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Hay, Sir John (1816–1892)

by A. W. Martin

This article was published in Australian Dictionary of Biography, Volume 4, (MUP), 1972

John Hay (1816-1892), by unknown photographer

John Hay (1816-1892), by unknown photographer

State Library of New South Wales, PX*D 624

Sir John Hay (1816-1892), pastoralist and politician, was born on 22 June 1816 at Little Ythsie, Aberdeenshire, Scotland, son of John Hay, farmer, and his wife Jean, née Mair. Educated at King's College, University of Aberdeen (M.A., 1834), he studied law in Edinburgh but abandoned it. In 1838 he married Mary, née Chalmers. They arrived in Sydney on 1 July in the Amelia Thompson, and soon settled at Welaregang on the Upper Murray. In partnership with his brother-in-law, James Chalmers, he was a very successful squatter. In 1840 Philip Gidley King arranged for Strzelecki to visit Welaregang and wrote to Hay: 'I fancy your zeal for such excursions will induce you to accompany him'.

Active in local affairs, Hay strongly opposed border duties on goods crossing the Murray River. In 1856 he was elected as 'a conservative and squatting representative' for the Murrumbidgee to the first Legislative Assembly. He carried a motion of no confidence against Charles Cowper's first ministry and attacked the legality of appointing James Martin attorney-general. Hay declined to form a ministry himself and recommended (Sir) Henry Parker, whom he joined as secretary of lands and works in 1856-57. His squatter-oriented land bill was stillborn but in 1857-59 he retained his seat and in 1859 won the Murray. In 1860 he strongly opposed (Sir) John Robertson's land bills and carried his amendment to ensure survey before selection. At the ensuing general election he was one of Robertson's few opponents to be re-elected.

David Buchanan deplored Hay's 'artificial and affected' manner, but admitted that 'as an Opposition leader, Mr. Hay conducts his opposition in a manly, dignified, and honourable way … If he attacks the Government, it is on some great and constitutional question—not on the appointment of two or three policemen'. When Hay was elected Speaker on 14 October 1862 Governor Sir Henry Young reported that he was of the 'very first standing in the Colony in point of fortune, manners, education and character'. Hay won the respect of all parties for impartial discharge of his duties. In 1864 his opposition to Riverina separation led him to give up his Murray seat and he won Central Cumberland. He resigned as Speaker in 1865 and from the assembly in 1867 when appointed to the Legislative Council.

Although Hay had lived in Sydney since 1856 he maintained his Murrumbidgee runs. He was chairman of the Mercantile Bank of Sydney and a director of the Australian Mutual Provident Society and the European Assurance Society. In 1872 he refused to join (Sir) Henry Parkes's ministry but next year became president of the Legislative Council on Parkes's recommendation. Worried by the frequent lack of a quorum, in 1874 he had the size of the council increased. In 1879 he told Sir Edward Deas Thomson of 'unpleasant relations with the Assembly, partly from a little injudicious management of details by those who have taken the lead amongst us, but chiefly I fear from a spirit of hostility to the Council on the part of leading men in the House'. Believing that the duty of the council was to assist the government unless some important principle was involved, Hay was unremitting in his efforts to get 'laws passed in the best form possible'. Ever jealous of the council's dignity, he complained to the governor of 'sacrilege' after (Sir) Alexander Stuart's government had put seventy-five beds in the council chamber during an all-night debate on the land bill in 1884.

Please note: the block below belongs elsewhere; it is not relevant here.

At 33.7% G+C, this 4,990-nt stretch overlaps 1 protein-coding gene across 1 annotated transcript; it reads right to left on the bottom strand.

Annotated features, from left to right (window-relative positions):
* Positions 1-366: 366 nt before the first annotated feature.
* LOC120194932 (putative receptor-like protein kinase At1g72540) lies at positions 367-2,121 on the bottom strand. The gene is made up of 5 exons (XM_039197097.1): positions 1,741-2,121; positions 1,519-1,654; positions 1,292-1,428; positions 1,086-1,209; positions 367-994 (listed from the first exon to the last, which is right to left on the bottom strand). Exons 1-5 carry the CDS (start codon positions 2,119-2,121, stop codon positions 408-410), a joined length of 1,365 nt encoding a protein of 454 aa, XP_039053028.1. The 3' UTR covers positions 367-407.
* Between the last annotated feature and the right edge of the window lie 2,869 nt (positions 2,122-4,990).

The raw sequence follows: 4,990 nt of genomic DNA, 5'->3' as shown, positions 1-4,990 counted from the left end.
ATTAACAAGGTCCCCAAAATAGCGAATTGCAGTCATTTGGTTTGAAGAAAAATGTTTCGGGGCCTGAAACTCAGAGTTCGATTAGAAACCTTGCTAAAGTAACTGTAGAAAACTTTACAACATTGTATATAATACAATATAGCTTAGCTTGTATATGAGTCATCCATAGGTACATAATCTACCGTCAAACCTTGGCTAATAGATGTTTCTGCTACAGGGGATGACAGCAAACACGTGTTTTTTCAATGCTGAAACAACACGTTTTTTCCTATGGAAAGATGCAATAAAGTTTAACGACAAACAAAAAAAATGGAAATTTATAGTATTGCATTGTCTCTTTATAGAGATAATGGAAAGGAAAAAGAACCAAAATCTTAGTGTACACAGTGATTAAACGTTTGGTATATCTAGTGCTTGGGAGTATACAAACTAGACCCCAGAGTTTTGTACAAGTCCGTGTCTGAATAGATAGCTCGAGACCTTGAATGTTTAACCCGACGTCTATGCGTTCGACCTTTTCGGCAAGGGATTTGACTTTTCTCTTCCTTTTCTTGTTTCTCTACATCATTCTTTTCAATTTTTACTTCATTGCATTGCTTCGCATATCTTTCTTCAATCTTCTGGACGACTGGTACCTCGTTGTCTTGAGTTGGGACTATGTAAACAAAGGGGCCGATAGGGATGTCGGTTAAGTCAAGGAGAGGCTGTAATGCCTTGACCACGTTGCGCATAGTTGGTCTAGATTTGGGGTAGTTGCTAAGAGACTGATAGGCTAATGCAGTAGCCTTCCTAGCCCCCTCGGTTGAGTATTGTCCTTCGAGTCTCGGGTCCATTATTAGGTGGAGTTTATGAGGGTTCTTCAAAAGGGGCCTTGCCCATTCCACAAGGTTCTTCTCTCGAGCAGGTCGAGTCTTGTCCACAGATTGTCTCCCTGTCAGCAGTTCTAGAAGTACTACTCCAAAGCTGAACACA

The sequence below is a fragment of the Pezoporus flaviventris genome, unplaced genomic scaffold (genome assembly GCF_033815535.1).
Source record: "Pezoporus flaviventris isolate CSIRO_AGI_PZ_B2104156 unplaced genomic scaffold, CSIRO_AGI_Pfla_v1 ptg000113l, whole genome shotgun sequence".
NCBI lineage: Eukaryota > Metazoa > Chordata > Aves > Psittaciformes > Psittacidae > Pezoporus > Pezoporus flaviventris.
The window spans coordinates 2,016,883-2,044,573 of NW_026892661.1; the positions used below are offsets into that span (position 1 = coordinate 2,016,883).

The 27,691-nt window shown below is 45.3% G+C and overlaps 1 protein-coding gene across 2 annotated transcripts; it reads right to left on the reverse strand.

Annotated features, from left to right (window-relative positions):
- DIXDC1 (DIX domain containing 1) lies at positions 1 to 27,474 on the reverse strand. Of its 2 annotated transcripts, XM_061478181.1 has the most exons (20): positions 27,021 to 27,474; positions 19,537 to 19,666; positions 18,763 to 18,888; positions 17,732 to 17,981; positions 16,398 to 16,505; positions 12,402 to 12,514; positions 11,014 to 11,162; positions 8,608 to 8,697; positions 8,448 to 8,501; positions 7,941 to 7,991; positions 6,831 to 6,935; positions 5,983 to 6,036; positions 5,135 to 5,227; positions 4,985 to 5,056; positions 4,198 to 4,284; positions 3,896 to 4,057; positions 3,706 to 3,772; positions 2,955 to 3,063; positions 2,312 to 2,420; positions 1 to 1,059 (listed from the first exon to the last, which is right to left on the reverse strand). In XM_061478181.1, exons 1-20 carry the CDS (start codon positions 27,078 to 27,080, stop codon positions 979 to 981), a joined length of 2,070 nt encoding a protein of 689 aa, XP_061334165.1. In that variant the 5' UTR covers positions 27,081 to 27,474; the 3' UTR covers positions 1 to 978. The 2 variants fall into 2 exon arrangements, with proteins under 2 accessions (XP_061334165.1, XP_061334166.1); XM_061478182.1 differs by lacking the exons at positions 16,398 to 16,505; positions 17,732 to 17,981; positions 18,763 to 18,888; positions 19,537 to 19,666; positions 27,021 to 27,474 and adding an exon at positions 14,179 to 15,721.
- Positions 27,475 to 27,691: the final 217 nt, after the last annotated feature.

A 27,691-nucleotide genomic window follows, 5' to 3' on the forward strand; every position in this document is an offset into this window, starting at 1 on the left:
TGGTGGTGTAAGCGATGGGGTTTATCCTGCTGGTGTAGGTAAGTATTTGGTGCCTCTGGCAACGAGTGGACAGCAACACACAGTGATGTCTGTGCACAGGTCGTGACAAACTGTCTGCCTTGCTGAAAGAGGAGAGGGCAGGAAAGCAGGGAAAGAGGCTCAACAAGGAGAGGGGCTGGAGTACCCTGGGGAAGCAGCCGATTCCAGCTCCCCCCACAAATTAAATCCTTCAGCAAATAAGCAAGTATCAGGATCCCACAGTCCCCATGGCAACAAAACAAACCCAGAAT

Hay had many honorary duties: besides speaking at innumerable banquets he was vice-president of the New South Wales commissions for exhibitions at Philadelphia, Paris, Sydney and Amsterdam. He was president of the Highland Society of New South Wales and vice-president of the Agricultural Society of New South Wales and the Australian Club and a founder of the Union Club. He was appointed K.C.M.G. in 1878 and in 1879 members of the Legislative Council commissioned Achille Simonetti to sculpture his bust. Parkes wrote of Hay that 'Among Conservatives he would be held to be a Liberal; among extreme Democrats he would be regarded as a Conservative'. In the Freeman's Journal, 16 September 1882, 'Cassius' discerned his 'pragmatical shrewdness apt at a moment's notice to degenerate into meanness, a vision very narrow, but very sharp, a reverence for No. 1 exceedingly profound'. Hay died without issue at Rose Bay on 20 January 1892 and was buried by an Anglican clergyman in the Presbyterian section of Waverley cemetery. His wife died ten days later. Most of his estate of almost £59,000 was left to the children of his brother James. A Riverina town is named after him.

Select Bibliography

  • The Australian Portrait Gallery (Syd, 1885)
  • H. Parkes, Fifty Years in the Making of Australian History (Lond, 1892)
  • Town and Country Journal, 26 July 1873, 5 Oct 1889
  • Bulletin, 18 Jan 1881
  • S. A. Donaldson, ministry letters (State Library of New South Wales)
  • Henry Parkes letters (State Library of New South Wales)
  • CO 201/523, 526, 557, 570, 577, 591, 595, 598, 600, 602.

Citation details

A. W. Martin, 'Hay, Sir John (1816–1892)', Australian Dictionary of Biography, National Centre of Biography, Australian National University, http://adb.anu.edu.au/biography/hay-sir-john-1216/text5851, published first in hardcopy 1972, accessed online 21 December 2014.

This article was first published in hardcopy in Australian Dictionary of Biography, Volume 4, (MUP), 1972

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